this day). 

Close to the church is a chapel with the following 
inscription : 

"I, Stephen Urosh, servant of God, great grandson of 
Saint Simeon and son of the great king Urosh, king of 
all the Servian lands and coasts, built this temple in 
honour of the holy and just Joachim and Anna, 1314. 
Whoever destroys this temple of Christ be accursed of 
God and of me a sinner." 

Thirty-five churches in this district, mostly in ruins, 
attest the piety of the Neman dynasty. The convent of 
Studenitza was built towards the end of the twelfth 
century, by the first of the dynasty. The old Cloister of 
the convent was burnt down by the Turks. The new 

90 BOOK X. 8BRVU. 

cloister wcui built in 1839. In fact it is a wonder tjiat so 
fine a monument as the church should have been pre- 
served at all. 

There is a total want of arable land in this part of 
Servia, and the pasture is neither good nor abundant; 
but the Ybar is the most celebrated of all the streams 
of Servia for large quantities of trout. 

Next day we continued our route direct South, through 
scenery of the same rugged and sterile description aa that 
we had passed on the way hither. How different from 
the velvet verdure and woodland music of the Gutchevo 
and the Drina! At one place on the bank oi the Ybar 
there was room for only a led horse, by a passage cut 
in the rock. This place bears the name of Demir Kapu, 
or Iron Gate. In the evening we arrived at the frontier 
quarantine, called Raska, which is situated at two hours' 
distance from Novibazar. 

In the midst of an amphitheatre of hills destitute of 
vegetation, which appeared low from the valley, aHhougk 
they must have been high enough above the level of the 
sea, was such a busy scene as one may find in the back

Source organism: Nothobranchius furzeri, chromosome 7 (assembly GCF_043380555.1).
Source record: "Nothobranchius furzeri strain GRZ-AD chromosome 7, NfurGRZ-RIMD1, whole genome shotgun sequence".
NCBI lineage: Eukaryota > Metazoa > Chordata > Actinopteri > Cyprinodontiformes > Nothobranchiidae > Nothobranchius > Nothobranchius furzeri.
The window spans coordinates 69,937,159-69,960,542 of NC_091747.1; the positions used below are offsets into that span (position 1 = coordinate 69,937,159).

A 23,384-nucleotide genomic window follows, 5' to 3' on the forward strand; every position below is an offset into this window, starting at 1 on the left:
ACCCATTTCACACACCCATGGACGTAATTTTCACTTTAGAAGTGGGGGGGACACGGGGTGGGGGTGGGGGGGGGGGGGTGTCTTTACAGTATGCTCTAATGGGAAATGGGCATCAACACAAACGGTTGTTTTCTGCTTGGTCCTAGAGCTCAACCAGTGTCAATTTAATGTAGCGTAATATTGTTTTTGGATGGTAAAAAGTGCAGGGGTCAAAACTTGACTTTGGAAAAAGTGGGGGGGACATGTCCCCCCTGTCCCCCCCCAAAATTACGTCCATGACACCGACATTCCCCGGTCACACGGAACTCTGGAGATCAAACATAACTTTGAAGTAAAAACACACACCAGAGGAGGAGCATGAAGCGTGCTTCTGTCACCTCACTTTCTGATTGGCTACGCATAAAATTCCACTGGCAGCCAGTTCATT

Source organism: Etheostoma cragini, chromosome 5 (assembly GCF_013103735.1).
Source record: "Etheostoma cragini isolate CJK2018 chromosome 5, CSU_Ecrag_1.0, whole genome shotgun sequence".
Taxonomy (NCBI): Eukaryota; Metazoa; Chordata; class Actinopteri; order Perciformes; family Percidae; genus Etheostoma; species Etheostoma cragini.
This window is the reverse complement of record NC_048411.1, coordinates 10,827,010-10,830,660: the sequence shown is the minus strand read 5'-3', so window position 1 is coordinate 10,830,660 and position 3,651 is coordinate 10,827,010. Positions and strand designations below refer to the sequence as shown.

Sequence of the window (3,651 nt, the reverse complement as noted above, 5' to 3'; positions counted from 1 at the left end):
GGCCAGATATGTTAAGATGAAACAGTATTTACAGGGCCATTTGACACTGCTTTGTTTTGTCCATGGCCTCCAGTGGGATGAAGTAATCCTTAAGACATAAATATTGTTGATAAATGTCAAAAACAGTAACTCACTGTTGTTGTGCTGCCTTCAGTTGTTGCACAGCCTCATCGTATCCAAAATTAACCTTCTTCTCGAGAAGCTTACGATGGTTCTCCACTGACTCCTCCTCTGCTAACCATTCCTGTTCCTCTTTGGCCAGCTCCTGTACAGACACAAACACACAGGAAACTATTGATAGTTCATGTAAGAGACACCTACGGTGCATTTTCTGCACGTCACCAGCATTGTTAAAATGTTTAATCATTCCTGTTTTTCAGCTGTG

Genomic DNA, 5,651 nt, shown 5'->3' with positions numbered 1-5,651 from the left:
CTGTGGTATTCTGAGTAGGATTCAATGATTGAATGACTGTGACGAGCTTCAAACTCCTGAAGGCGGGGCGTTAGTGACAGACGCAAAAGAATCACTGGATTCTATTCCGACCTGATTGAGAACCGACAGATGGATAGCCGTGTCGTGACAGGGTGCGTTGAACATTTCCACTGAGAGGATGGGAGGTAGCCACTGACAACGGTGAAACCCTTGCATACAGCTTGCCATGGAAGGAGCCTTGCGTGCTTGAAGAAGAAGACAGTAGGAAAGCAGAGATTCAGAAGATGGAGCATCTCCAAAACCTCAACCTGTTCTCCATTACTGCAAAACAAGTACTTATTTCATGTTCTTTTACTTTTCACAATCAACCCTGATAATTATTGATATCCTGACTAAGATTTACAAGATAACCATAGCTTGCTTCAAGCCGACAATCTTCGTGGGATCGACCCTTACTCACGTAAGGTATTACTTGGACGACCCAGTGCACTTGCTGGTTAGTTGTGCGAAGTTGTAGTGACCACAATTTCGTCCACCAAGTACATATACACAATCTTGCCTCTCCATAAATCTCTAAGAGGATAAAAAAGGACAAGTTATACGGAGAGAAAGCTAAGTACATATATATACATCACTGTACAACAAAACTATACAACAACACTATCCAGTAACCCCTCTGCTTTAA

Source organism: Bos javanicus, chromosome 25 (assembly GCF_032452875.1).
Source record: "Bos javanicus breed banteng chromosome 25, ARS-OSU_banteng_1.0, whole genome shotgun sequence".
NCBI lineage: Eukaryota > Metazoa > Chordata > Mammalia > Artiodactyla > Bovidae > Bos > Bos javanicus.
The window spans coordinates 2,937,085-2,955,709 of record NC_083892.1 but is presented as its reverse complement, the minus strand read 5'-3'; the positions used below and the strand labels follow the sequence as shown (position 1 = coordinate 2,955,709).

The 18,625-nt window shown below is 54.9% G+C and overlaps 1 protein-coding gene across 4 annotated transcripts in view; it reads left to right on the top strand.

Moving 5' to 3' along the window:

settlements of Eastern Russia. Within an extensive in- 
closure of high palings was a heterogeneous mass of new 
buildings, some unfinished, and resounding with the saw, 
the plane, and the hatchet; others in possession of the 
employes in their uniforms; others again devoted to 
the safe keeping of the well-armed caravans, which 
bring their cordovans, oils, and cottons, from Saloniki, 
through Macedonia, and over the Balkan, to the gates of 

On dismounting, the Director, a thin elderly man, 
with a modest and pleasing manner, told me in German 
that he was a native of the Austrian side of the Save, 
and had been attached to the quarantine at Semlin; that 
ke had joined the quarantine service, with the permission 
of his government, and after having directed various 
other establishments, was now occupied in organi^ng 
this new point. 


The traiteur of the quarantine gave us for dinner a 
very &ir pillafif, as well as roast and boiled fowl; and 
going outside to our bench, in front of the finished 
buildings, I began to smoke. A slightly built and rather 
genteel-looking man, with a braided surtout, and a piece 
of ribbon at his button-hole, was sitting on the step of 
the next door, and wished me good evening in German. 
I asked him who he was, and he told me that he was a 
Pole, and had been a major in the Russian service, but 
was compelled to quit it in consequence of a duel. 

I asked him if he was content with his present con- 
dition, and he answered, ^^ Indeed, I am not; I am per- 
fectly miserable, and sometimes think of returning to 
Biissia, coute qui co^te. — My salary is i^ 20 sterling a year, 
and every thing is dear here; for there is no village, but 
an artificial settlement; and I have neither books nor 
European society. I can hold out pretty well now, for 
the weather is fine ; but I assure you that in winter, when 
the snow is on the ground, it exhausts my patience.'^ We 
now took a turn down the inclosure to his house, which 
was the ground-floor of the guard-house. Here was a bed 
on wooden boards, a single chair and table, without any 
other furniture. 

The Director, obliging me, made up a bed for me in 
his own house, since the only resource at the traiteur's 
would have been my own carpet and pillow. 

Next day we were all afoot at an early hour, in order 
to pay a visit to Novibazar. In order to obviate the per- 
formance of quarantine on our return, I took an officer 
of the establishment, and a couple of men, with me, who 
in the Levant are called Guardiani; but h^e the German 
word Ueber-reiter, or over-rider, was adopted. 

We continued along the river Raska for about an 
hour, and iheu descried a line of wooden palings going 
1^ hill and down dale, at right angles with the course 
we were holding. This was the frontier of the principality 
of Servia, and here began the direct rule of the Sultan 
and the Pashalic of Bosnia. At the guard-house half a 


dozen Momkes, with old fashioued Albanian guns, pre- 
sented arms. 

After half an hour's riding, the valley became wider, 
and we passed through meadow lands, cultivated by